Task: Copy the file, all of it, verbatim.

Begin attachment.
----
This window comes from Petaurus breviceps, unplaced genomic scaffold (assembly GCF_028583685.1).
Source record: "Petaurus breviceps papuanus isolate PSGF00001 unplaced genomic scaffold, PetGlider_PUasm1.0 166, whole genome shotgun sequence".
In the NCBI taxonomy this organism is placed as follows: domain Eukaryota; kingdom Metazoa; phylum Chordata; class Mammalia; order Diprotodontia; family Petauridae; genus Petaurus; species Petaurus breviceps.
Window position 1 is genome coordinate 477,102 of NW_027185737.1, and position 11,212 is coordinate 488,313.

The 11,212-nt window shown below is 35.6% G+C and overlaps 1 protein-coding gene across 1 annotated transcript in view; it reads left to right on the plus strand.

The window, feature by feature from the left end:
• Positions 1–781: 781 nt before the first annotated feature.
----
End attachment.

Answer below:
This window comes from Petaurus breviceps, unplaced genomic scaffold (assembly GCF_028583685.1).
Source record: "Petaurus breviceps papuanus isolate PSGF00001 unplaced genomic scaffold, PetGlider_PUasm1.0 166, whole genome shotgun sequence".
In the NCBI taxonomy this organism is placed as follows: domain Eukaryota; kingdom Metazoa; phylum Chordata; class Mammalia; order Diprotodontia; family Petauridae; genus Petaurus; species Petaurus breviceps.
Window position 1 is genome coordinate 477,102 of NW_027185737.1, and position 11,212 is coordinate 488,313.

The 11,212-nt window shown below is 35.6% G+C and overlaps 1 protein-coding gene across 1 annotated transcript in view; it reads left to right on the plus strand.

The window, feature by feature from the left end:
• Positions 1–781: 781 nt before the first annotated feature.